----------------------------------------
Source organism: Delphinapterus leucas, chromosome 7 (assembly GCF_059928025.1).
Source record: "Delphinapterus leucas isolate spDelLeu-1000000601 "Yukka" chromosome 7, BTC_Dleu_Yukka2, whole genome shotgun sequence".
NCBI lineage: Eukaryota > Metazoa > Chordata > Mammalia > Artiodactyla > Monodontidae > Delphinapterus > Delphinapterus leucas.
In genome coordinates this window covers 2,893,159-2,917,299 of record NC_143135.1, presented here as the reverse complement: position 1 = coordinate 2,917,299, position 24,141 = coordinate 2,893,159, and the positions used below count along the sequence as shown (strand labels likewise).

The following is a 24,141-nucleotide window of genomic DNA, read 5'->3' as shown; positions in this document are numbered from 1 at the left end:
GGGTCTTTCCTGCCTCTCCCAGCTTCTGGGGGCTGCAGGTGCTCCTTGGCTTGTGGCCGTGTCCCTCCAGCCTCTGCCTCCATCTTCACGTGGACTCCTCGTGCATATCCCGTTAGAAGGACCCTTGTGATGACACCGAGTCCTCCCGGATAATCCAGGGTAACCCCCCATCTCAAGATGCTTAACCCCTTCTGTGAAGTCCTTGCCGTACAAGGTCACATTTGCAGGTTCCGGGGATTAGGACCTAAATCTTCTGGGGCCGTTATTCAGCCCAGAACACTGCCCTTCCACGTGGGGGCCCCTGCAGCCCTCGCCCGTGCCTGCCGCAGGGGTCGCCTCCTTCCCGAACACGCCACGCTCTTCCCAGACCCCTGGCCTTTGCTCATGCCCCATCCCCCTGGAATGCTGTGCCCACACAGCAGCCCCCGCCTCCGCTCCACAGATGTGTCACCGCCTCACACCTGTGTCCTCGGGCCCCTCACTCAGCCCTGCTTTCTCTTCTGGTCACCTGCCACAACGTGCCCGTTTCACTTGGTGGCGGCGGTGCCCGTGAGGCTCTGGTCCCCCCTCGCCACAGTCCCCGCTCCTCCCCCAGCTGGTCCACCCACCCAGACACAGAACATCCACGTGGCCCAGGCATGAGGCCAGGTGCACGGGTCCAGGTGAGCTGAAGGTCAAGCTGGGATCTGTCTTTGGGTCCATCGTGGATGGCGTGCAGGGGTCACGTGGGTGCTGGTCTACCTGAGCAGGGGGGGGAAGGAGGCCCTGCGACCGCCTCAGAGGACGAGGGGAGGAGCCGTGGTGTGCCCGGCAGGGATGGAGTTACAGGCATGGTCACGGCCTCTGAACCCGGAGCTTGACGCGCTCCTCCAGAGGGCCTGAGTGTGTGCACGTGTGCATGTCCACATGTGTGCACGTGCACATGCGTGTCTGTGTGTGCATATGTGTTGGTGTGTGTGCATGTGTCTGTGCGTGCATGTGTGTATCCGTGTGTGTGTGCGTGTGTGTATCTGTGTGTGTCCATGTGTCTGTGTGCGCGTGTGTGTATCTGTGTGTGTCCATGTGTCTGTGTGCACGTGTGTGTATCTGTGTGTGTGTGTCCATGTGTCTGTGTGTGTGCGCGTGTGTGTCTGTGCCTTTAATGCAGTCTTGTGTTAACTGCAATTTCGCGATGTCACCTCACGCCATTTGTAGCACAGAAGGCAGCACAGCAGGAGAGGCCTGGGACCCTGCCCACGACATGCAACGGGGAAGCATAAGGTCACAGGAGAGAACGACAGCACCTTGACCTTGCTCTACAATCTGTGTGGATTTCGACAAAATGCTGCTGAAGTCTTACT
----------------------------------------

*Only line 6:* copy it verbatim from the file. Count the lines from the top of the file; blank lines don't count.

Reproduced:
GGGTCTTTCCTGCCTCTCCCAGCTTCTGGGGGCTGCAGGTGCTCCTTGGCTTGTGGCCGTGTCCCTCCAGCCTCTGCCTCCATCTTCACGTGGACTCCTCGTGCATATCCCGTTAGAAGGACCCTTGTGATGACACCGAGTCCTCCCGGATAATCCAGGGTAACCCCCCATCTCAAGATGCTTAACCCCTTCTGTGAAGTCCTTGCCGTACAAGGTCACATTTGCAGGTTCCGGGGATTAGGACCTAAATCTTCTGGGGCCGTTATTCAGCCCAGAACACTGCCCTTCCACGTGGGGGCCCCTGCAGCCCTCGCCCGTGCCTGCCGCAGGGGTCGCCTCCTTCCCGAACACGCCACGCTCTTCCCAGACCCCTGGCCTTTGCTCATGCCCCATCCCCCTGGAATGCTGTGCCCACACAGCAGCCCCCGCCTCCGCTCCACAGATGTGTCACCGCCTCACACCTGTGTCCTCGGGCCCCTCACTCAGCCCTGCTTTCTCTTCTGGTCACCTGCCACAACGTGCCCGTTTCACTTGGTGGCGGCGGTGCCCGTGAGGCTCTGGTCCCCCCTCGCCACAGTCCCCGCTCCTCCCCCAGCTGGTCCACCCACCCAGACACAGAACATCCACGTGGCCCAGGCATGAGGCCAGGTGCACGGGTCCAGGTGAGCTGAAGGTCAAGCTGGGATCTGTCTTTGGGTCCATCGTGGATGGCGTGCAGGGGTCACGTGGGTGCTGGTCTACCTGAGCAGGGGGGGGAAGGAGGCCCTGCGACCGCCTCAGAGGACGAGGGGAGGAGCCGTGGTGTGCCCGGCAGGGATGGAGTTACAGGCATGGTCACGGCCTCTGAACCCGGAGCTTGACGCGCTCCTCCAGAGGGCCTGAGTGTGTGCACGTGTGCATGTCCACATGTGTGCACGTGCACATGCGTGTCTGTGTGTGCATATGTGTTGGTGTGTGTGCATGTGTCTGTGCGTGCATGTGTGTATCCGTGTGTGTGTGCGTGTGTGTATCTGTGTGTGTCCATGTGTCTGTGTGCGCGTGTGTGTATCTGTGTGTGTCCATGTGTCTGTGTGCACGTGTGTGTATCTGTGTGTGTGTGTCCATGTGTCTGTGTGTGTGCGCGTGTGTGTCTGTGCCTTTAATGCAGTCTTGTGTTAACTGCAATTTCGCGATGTCACCTCACGCCATTTGTAGCACAGAAGGCAGCACAGCAGGAGAGGCCTGGGACCCTGCCCACGACATGCAACGGGGAAGCATAAGGTCACAGGAGAGAACGACAGCACCTTGACCTTGCTCTACAATCTGTGTGGATTTCGACAAAATGCTGCTGAAGTCTTACT